Choosing Your First Hand Plane

16

Which Hand Plane Should I Buy First?

That’s a question I get asked a lot.
If you’re getting in to woodworking by hand then I can’t recommend the No 5, or equivalent jack plane length of plane enough. It’s the most versatile plane and can cover all of your needs of a bench plane.

Even when I have a choice, I can go through a full project build using only my Stanley No 5.

Watch the video to learn why, if I could only have one plane, it would have to be this.

 

Related:

A Dedicated Smoothing Plane – If I could have a second plane to go alongside my No 5, then I’d have to go nice and small. A short length ensures that is can excel at the tasks that a smoothing plane is used for.

Stop Struggling With Tear Out – Learn to set your Cap Irons & Smooth Beautifully, Even With A Cheap Hand Plane.

Buying New Without Breaking The BankECE Hand Plane Review. Is Their Jack Plane The Answer?

16 Responses

  1. Ian M. Stewart

    Thanks for that Richard.

    I truly had not considered your point about the ‘reference surface’ ahead of the mouth. I learned my woodworking at secondary school in the 1960’s, and naturally chose the No.4 I had used there for my first plane. I now use a 4-1/2 for my scrub and a No.6 for jointing/trueing. Still love the No.4 for smoothing and general joinery, although I also have a lovely old heavy infill plane, double iron, with a very tight mouth and true sole, about the size of a Jack. This is my plane for acheiving perfection, but I rarely resort to it as it takes a bit of faffing to get it set right after sharpening. it would handle that hard oak beautifully, I’m sure.

    I don’t have room to add a No.5 on top of all those.

    Reply
    • Richard

      Thanks Ian, It sounds like you’ve got everything covered there, and a lovely plane collection. My collection is lacking an infill plane, something which I’d like to venture in to one day. I used one for the first time last year (shocking… I’ve been woodworking all my life!) I thought the weight would be a hindrance, but found it quite the opposite.

      Reply
  2. Paul Chapman

    Excellent video, Richard, particularly the piece about a second blade. I think having the blade shaped to suit the work in hand is even more important than the size of the plane – although I agree a #5 is probably best if you only have one.

    Reply
  3. Chris Buckingham

    Excellent video, I think it is you first stumbling steps into woodworking that form your preferences in later life, if your teacher let you use his old infill plane you never quite feel the same about the Stanley you are expected to use yourself, the Stanley works OK on the bland Pine that we tend to use when we start our first projects, but when more “fancy” exotic woods are used it tends to be sadly lacking, it is then that we remember that heavy old infill plane that we used all those years ago, unfortunately the only way to have one for most of us is to make one, which I did, I also like my Record 4 1/2, and that is the one I probably use the most.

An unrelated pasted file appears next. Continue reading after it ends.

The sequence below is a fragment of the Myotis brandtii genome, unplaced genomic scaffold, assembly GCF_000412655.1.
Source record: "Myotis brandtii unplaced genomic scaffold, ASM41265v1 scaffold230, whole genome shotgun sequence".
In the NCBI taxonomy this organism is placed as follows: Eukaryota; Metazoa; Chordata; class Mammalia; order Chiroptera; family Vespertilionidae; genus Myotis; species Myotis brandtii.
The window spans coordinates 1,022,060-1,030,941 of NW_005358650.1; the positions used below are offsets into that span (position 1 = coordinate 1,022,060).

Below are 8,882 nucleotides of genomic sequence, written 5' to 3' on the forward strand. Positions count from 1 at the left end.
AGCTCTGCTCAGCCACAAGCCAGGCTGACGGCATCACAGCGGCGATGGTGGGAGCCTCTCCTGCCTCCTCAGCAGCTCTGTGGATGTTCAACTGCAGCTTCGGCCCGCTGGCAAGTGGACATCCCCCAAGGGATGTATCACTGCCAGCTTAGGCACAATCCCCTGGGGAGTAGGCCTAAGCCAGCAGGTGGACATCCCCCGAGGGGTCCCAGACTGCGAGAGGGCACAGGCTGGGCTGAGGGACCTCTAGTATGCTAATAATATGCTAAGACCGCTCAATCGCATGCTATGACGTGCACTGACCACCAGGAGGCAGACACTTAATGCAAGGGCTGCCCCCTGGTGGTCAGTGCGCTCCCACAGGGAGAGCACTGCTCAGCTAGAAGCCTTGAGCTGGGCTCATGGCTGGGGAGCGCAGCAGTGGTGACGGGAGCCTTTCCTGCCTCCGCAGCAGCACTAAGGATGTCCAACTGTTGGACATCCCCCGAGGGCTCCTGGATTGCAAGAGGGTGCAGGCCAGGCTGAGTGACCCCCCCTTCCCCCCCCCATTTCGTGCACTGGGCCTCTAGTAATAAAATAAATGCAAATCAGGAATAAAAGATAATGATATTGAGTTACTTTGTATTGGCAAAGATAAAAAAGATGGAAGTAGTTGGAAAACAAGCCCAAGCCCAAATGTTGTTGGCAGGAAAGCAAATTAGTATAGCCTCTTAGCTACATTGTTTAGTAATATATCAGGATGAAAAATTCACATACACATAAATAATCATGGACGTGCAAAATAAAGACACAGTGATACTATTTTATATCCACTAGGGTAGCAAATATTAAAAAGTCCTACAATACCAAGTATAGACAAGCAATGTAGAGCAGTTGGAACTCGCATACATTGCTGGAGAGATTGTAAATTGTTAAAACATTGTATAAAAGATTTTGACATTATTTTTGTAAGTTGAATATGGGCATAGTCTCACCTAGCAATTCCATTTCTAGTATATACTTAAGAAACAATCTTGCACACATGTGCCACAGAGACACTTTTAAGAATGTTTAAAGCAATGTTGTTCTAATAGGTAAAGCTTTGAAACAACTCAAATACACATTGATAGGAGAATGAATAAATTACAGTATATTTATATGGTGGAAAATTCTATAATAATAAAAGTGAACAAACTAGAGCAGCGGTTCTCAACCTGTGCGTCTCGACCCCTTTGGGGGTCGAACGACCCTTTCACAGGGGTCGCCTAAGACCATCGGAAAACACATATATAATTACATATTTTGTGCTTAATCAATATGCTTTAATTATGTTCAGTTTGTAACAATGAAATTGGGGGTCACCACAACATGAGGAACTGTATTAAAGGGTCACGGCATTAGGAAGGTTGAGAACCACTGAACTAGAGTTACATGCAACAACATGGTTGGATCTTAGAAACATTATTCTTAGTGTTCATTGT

Reply
  4. Patrick Murphy

    Just what the Doctor ordered! I’m a woodworking beginner who’s spent a small fortune on cheap tools over the years for general DIY, car and bike repairs, etc, and being somewhat strapped for cash, I’m now a firm believer in buy once, buy right so this video is very useful.

    Can I ask if you’ll be making videos in the future on sharpening your plane blades and chisels?

    Reply
  5. Ian M. Stewart

    Hi Patrick, glad to hear you are taking up the craft.
    Your best source of quality tools is likely to be pre 1980 ones from an online auction – you know the one – but don’t limit yourself to Stanley. The Record planes are just as good, provided they are not the modern versions, and tend to go for a bit less. Avoid anything later, they are not made in Sheffield, and don’t work as well. No4’s are abundant, the No.5 rarely appears, but can be found.
    Otherwise, if you buy new, then pay as much as you can afford for a known brand.

    Reply
  6. Paul

    Another excellent and informative video. Richard I find all your information really helpful particularly for a beginner to hand woodworking. Look forward to more videos.

    Reply
  7. Pete Aron

    I’d concur. I’m fortunate to have been given several planes from forefathers, four of them #5’s which is the size that seems to fit my hand best and so has become my favorite. I have one equipped with a straight blade and another with an 8″ radius. I love the texture left on wood with the radius’d blade when planing across the grain, rather than with it, and when you have to remove a lot of material quickly there isn’t much that can beat it.

    Reply
  8. pierre rousseau

    Hi Richard and Helen, i really like the look of the new site ! I especially like the videos that you make , and watching them, I notice that on your wooden jack plane ( the one that looks like it is new ) . I assume it is from Philly planes …the tote on it is way off center why is that

    Thanks

    Reply
  9. Nadav Rudnik

    Hi Richard
    What is the verotas plane you at
    Are using in this first plane video?
    Thank you for the awesome videos

    Reply
    • Richard Maguire

      Thanks Nadav, this is the Veritas bevel-up Jack plane. I bought it with the intension for shooting with the low angle but it’s turned out to be a real gem and I use it more than I ever anticipated.

      Reply
  10. Stacy

    Thank for the great info!

    I picked up a WWII era #3 and am having a tough time getting it to work well. Bevel down, cap iron back 1 – 2mm. It doesn’t really shave. Anything special about setting these up? The #5 I got at the same time works pretty well.

    Reply

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